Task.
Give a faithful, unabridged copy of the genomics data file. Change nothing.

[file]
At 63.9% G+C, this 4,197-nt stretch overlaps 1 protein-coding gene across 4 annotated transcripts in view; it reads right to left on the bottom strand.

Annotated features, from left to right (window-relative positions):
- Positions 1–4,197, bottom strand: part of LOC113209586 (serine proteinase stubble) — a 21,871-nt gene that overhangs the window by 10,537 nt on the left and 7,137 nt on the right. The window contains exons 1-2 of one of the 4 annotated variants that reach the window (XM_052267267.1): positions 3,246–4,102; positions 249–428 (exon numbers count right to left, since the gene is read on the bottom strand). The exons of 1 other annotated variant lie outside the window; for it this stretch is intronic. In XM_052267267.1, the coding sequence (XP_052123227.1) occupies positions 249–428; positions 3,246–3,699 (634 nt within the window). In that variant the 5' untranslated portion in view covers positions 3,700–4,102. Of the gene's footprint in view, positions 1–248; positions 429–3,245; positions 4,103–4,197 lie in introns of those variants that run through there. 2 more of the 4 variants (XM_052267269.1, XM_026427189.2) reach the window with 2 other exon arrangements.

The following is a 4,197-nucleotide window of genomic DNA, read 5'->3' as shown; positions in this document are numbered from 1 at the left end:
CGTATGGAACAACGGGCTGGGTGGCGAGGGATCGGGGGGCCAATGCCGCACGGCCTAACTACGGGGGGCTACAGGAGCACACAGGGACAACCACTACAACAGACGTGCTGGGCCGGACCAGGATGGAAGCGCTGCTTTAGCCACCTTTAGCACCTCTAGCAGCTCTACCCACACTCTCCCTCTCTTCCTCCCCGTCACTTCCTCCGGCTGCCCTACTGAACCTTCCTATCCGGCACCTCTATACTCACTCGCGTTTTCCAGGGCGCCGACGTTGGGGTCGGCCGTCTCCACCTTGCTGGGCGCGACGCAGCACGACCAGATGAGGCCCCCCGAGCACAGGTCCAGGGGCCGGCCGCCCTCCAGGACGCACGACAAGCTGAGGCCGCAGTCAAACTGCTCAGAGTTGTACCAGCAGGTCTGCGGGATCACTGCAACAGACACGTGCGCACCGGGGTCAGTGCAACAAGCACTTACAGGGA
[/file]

At 63.9% G+C, this 4,197-nt stretch overlaps 1 protein-coding gene across 4 annotated transcripts in view; it reads right to left on the bottom strand.

Annotated features, from left to right (window-relative positions):
- Positions 1–4,197, bottom strand: part of LOC113209586 (serine proteinase stubble) — a 21,871-nt gene that overhangs the window by 10,537 nt on the left and 7,137 nt on the right. The window contains exons 1-2 of one of the 4 annotated variants that reach the window (XM_052267267.1): positions 3,246–4,102; positions 249–428 (exon numbers count right to left, since the gene is read on the bottom strand). The exons of 1 other annotated variant lie outside the window; for it this stretch is intronic. In XM_052267267.1, the coding sequence (XP_052123227.1) occupies positions 249–428; positions 3,246–3,699 (634 nt within the window). In that variant the 5' untranslated portion in view covers positions 3,700–4,102. Of the gene's footprint in view, positions 1–248; positions 429–3,245; positions 4,103–4,197 lie in introns of those variants that run through there. 2 more of the 4 variants (XM_052267269.1, XM_026427189.2) reach the window with 2 other exon arrangements.

The following is a 4,197-nucleotide window of genomic DNA, read 5'->3' as shown; positions in this document are numbered from 1 at the left end:
CGTATGGAACAACGGGCTGGGTGGCGAGGGATCGGGGGGCCAATGCCGCACGGCCTAACTACGGGGGGCTACAGGAGCACACAGGGACAACCACTACAACAGACGTGCTGGGCCGGACCAGGATGGAAGCGCTGCTTTAGCCACCTTTAGCACCTCTAGCAGCTCTACCCACACTCTCCCTCTCTTCCTCCCCGTCACTTCCTCCGGCTGCCCTACTGAACCTTCCTATCCGGCACCTCTATACTCACTCGCGTTTTCCAGGGCGCCGACGTTGGGGTCGGCCGTCTCCACCTTGCTGGGCGCGACGCAGCACGACCAGATGAGGCCCCCCGAGCACAGGTCCAGGGGCCGGCCGCCCTCCAGGACGCACGACAAGCTGAGGCCGCAGTCAAACTGCTCAGAGTTGTACCAGCAGGTCTGCGGGATCACTGCAACAGACACGTGCGCACCGGGGTCAGTGCAACAAGCACTTACAGGGA